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Coastal and estuarine water quality in Tāmaki Makaurau / Auckland: 2020 annual data report

Rhian Ingley, Jane Groom
Auckland Council Research and Evaluation Unit, RIMU
Publication date:  

Executive summary

Auckland Council monitors the state of the environment in the region as required under section 35 of the Resource Management Act 1991 (as amended, RMA). Auckland Council operates a long-term, region-wide coastal and estuarine water quality monitoring programme. The programme includes 31 sites, representative of Auckland’s three main harbours (Kaipara, Waitematā and Manukau) and the east coast of the Hauraki Gulf, including the Tāmaki Estuary, and Mahurangi Harbour.

This annual report summarises the results for 16 water quality variables collected monthly during 2020. These include measures of nutrient enrichment, sediment and water clarity, and other physical variables. This programme does not include indicators of faecal pollution which is managed through Safeswim. 2020 was the driest year in Auckland on record and these annual water quality results are therefore representative of lower river flow conditions (and associated freshwater discharge to the coast).

This annual report provides an overview of the state of water quality using a regional Water Quality Index. The index compares values recorded over the period of 2018-2020 to regional guidelines for six core parameters. Scores range from zero (worst) to one hundred (best) and are divided into five classes from ‘poor’ to ‘excellent’.

Nearly 60 per cent of sites assessed had ‘good’ to ‘fair’ water quality. Water quality class generally follows a spatial gradient in freshwater influence from ‘poor’ in the upper tidal creeks to ‘good’ at harbour mouths and along the coast.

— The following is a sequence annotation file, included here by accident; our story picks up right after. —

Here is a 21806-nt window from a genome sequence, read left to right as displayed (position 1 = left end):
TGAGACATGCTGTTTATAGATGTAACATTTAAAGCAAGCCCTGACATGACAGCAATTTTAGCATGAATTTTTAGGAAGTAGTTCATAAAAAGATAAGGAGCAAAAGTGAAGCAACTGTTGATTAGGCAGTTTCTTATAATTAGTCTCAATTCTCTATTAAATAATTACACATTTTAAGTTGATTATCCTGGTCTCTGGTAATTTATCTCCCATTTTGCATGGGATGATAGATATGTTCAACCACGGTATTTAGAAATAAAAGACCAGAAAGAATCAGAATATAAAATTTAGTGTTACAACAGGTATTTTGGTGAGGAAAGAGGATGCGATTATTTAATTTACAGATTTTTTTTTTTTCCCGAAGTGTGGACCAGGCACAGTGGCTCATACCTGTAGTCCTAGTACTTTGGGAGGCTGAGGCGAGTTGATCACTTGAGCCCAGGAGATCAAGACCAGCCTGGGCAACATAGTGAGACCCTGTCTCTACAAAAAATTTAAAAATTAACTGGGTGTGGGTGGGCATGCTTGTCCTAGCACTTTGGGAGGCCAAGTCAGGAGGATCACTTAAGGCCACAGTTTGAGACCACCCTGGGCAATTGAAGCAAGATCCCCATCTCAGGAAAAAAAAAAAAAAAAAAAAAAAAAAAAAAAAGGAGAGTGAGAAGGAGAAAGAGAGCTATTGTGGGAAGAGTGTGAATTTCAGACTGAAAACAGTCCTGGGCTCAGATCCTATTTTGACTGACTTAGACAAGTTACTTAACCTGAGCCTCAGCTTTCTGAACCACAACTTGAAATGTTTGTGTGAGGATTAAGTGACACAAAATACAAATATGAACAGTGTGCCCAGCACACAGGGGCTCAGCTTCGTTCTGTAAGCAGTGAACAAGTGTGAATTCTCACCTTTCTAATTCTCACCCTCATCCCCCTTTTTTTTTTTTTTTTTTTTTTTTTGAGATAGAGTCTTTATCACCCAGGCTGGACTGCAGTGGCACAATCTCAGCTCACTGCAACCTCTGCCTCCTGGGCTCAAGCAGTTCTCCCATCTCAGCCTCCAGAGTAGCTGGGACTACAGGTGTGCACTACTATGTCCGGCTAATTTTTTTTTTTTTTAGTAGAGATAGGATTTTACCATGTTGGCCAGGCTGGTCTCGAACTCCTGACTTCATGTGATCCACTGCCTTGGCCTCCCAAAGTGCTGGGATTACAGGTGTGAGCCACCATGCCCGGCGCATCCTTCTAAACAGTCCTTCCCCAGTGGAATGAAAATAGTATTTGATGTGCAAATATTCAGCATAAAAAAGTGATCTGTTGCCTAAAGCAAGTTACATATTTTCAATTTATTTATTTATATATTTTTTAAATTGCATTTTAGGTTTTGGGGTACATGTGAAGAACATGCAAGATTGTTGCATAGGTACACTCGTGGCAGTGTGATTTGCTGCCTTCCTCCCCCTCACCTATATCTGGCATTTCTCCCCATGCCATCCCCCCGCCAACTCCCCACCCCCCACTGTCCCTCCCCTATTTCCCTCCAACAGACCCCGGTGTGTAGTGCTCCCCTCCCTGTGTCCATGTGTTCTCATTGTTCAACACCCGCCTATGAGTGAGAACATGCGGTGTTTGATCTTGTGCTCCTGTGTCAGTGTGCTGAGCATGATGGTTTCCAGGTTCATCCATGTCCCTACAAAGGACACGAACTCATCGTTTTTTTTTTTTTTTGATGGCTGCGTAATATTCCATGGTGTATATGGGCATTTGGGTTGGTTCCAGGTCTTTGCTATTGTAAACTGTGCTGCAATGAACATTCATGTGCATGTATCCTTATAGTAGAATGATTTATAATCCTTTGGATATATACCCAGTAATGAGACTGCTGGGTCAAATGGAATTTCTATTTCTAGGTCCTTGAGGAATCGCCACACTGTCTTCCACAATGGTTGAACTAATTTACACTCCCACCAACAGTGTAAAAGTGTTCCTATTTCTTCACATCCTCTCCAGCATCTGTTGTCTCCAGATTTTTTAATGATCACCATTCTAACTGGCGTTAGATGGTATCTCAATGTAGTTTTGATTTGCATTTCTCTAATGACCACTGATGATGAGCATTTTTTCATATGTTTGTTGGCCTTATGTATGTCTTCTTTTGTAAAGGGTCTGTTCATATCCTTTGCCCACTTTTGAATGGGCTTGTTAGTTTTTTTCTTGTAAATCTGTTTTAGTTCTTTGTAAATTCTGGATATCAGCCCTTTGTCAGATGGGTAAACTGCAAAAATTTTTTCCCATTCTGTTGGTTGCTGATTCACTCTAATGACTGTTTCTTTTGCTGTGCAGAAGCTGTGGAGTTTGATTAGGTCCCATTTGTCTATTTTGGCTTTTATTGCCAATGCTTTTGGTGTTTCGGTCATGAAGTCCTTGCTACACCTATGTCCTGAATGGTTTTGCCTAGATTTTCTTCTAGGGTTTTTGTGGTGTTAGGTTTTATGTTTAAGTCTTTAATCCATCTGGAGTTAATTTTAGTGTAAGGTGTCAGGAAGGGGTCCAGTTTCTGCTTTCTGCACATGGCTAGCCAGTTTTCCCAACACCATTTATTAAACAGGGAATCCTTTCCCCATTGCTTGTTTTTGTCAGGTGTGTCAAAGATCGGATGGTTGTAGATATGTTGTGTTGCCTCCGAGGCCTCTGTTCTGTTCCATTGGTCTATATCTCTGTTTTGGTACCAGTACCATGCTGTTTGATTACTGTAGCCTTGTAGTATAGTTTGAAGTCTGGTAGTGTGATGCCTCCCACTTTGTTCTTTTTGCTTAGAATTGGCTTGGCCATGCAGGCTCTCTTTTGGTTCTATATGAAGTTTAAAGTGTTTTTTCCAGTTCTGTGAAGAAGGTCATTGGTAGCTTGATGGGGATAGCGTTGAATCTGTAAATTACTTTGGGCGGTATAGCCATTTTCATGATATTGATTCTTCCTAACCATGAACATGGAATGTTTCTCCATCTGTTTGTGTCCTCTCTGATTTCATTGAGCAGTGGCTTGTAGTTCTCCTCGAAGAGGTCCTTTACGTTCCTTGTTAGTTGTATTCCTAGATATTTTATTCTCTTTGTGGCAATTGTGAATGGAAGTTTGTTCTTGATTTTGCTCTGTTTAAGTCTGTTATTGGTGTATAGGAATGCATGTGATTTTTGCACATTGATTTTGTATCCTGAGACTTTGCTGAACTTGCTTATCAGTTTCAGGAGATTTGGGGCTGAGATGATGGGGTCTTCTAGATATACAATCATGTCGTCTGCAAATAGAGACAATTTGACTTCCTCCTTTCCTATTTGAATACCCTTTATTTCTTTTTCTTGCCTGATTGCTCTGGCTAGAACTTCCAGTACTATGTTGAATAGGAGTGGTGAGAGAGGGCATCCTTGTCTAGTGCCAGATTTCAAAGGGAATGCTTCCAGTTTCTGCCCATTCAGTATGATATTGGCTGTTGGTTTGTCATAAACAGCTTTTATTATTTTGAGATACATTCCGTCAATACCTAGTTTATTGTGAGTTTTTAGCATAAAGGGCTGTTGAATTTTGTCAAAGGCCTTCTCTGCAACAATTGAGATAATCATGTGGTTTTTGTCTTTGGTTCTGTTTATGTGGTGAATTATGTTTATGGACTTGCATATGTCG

• All sites along the East Coast and within the Mahurangi Harbour were within the ‘good’ water quality class except for Browns Bay which was ‘fair’.
  • Water quality in the Waitematā Harbour ranged from ‘poor’ in the upper tidal creeks, to ‘fair’ along the main channel from Hobsonville towards the Harbour Bridge.
  • Water quality improved from the mid reaches of Tāmaki Estuary towards the lower channel near Half Moon Bay marina from ‘marginal’ to ‘fair’.
  • Water quality was classed as ‘poor’ at five of the eight monitored sites within the Manukau Harbour and improved to ‘good’ at the harbour mouth. Water quality at these five sites was ‘poor’ due to elevated nutrients, chlorophyll a (algae) and turbidity (suspended particles affecting water clarity) compared to regional reference values.
  • Water quality ranged from ‘poor’ at the southern end of the Kaipara Harbour near the Kaipara River mouth and improved to ‘fair’ at Shelly Beach up the south Kaipara channel. Water quality also improved from ‘fair’ to ‘good’ along the Tauhoa Channel from the Hoteo River towards the mouth of the harbour.

Changes in water quality index scores over time can provide an indication of large-scale changes in water quality. The regional distribution of water quality index class has been largely consistent over the past four assessment periods considered here (2014-2016 to 2018-2020). Most site-specific changes in index class over this time frame were considered likely to be associated with analytical and sampling variability, and climatic variation. Long-term trend analysis was recently completed for the 2010 to 2019 period and this previous report should be referred to for further information on changing water quality over time (Ingley, 2021).

Auckland Council technical report, TR2022/20

See also

Coastal and estuarine water quality in Tāmaki Makaurau / Auckland: 2020 annual data report. Datasheet